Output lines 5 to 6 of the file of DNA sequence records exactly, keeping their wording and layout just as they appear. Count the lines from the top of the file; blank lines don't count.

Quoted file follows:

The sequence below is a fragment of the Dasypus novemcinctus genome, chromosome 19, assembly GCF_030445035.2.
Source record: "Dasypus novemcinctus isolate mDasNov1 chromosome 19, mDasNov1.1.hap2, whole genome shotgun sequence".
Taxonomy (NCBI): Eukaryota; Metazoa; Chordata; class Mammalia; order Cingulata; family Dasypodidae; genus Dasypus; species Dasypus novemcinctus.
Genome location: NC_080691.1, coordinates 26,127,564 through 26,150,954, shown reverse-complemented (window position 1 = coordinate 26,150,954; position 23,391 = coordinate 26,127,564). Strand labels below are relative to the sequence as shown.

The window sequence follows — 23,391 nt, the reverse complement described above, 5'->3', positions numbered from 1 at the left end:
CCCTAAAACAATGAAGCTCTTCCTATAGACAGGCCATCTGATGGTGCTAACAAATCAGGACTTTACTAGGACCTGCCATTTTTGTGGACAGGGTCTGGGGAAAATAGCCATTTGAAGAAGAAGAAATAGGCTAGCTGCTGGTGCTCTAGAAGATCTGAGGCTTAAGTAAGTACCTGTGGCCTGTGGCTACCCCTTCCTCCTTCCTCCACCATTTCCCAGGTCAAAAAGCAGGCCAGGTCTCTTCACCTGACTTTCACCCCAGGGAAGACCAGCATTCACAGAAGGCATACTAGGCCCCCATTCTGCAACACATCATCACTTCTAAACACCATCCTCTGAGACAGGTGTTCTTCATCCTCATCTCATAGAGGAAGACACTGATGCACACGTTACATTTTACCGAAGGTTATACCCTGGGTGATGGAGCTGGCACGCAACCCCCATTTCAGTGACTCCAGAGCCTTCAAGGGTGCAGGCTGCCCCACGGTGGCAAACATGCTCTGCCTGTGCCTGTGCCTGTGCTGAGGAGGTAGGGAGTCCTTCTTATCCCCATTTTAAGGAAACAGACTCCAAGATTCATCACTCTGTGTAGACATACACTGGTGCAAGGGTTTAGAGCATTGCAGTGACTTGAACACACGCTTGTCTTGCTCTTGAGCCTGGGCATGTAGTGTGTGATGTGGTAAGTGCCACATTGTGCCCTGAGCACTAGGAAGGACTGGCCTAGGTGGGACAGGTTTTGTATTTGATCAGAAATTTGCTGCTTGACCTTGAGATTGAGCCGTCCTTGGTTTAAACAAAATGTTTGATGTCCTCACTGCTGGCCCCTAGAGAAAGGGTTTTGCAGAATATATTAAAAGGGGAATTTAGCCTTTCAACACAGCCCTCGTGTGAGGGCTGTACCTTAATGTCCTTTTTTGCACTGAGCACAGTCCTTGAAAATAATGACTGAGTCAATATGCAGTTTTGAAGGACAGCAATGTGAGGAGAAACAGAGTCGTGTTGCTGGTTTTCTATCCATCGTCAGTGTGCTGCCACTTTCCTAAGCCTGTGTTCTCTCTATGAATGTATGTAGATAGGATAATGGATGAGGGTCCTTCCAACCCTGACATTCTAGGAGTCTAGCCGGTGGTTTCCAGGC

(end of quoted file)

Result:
The window sequence follows — 23,391 nt, the reverse complement described above, 5'->3', positions numbered from 1 at the left end:
CCCTAAAACAATGAAGCTCTTCCTATAGACAGGCCATCTGATGGTGCTAACAAATCAGGACTTTACTAGGACCTGCCATTTTTGTGGACAGGGTCTGGGGAAAATAGCCATTTGAAGAAGAAGAAATAGGCTAGCTGCTGGTGCTCTAGAAGATCTGAGGCTTAAGTAAGTACCTGTGGCCTGTGGCTACCCCTTCCTCCTTCCTCCACCATTTCCCAGGTCAAAAAGCAGGCCAGGTCTCTTCACCTGACTTTCACCCCAGGGAAGACCAGCATTCACAGAAGGCATACTAGGCCCCCATTCTGCAACACATCATCACTTCTAAACACCATCCTCTGAGACAGGTGTTCTTCATCCTCATCTCATAGAGGAAGACACTGATGCACACGTTACATTTTACCGAAGGTTATACCCTGGGTGATGGAGCTGGCACGCAACCCCCATTTCAGTGACTCCAGAGCCTTCAAGGGTGCAGGCTGCCCCACGGTGGCAAACATGCTCTGCCTGTGCCTGTGCCTGTGCTGAGGAGGTAGGGAGTCCTTCTTATCCCCATTTTAAGGAAACAGACTCCAAGATTCATCACTCTGTGTAGACATACACTGGTGCAAGGGTTTAGAGCATTGCAGTGACTTGAACACACGCTTGTCTTGCTCTTGAGCCTGGGCATGTAGTGTGTGATGTGGTAAGTGCCACATTGTGCCCTGAGCACTAGGAAGGACTGGCCTAGGTGGGACAGGTTTTGTATTTGATCAGAAATTTGCTGCTTGACCTTGAGATTGAGCCGTCCTTGGTTTAAACAAAATGTTTGATGTCCTCACTGCTGGCCCCTAGAGAAAGGGTTTTGCAGAATATATTAAAAGGGGAATTTAGCCTTTCAACACAGCCCTCGTGTGAGGGCTGTACCTTAATGTCCTTTTTTGCACTGAGCACAGTCCTTGAAAATAATGACTGAGTCAATATGCAGTTTTGAAGGACAGCAATGTGAGGAGAAACAGAGTCGTGTTGCTGGTTTTCTATCCATCGTCAGTGTGCTGCCACTTTCCTAAGCCTGTGTTCTCTCTATGAATGTATGTAGATAGGATAATGGATGAGGGTCCTTCCAACCCTGACATTCTAGGAGTCTAGCCGGTGGTTTCCAGGC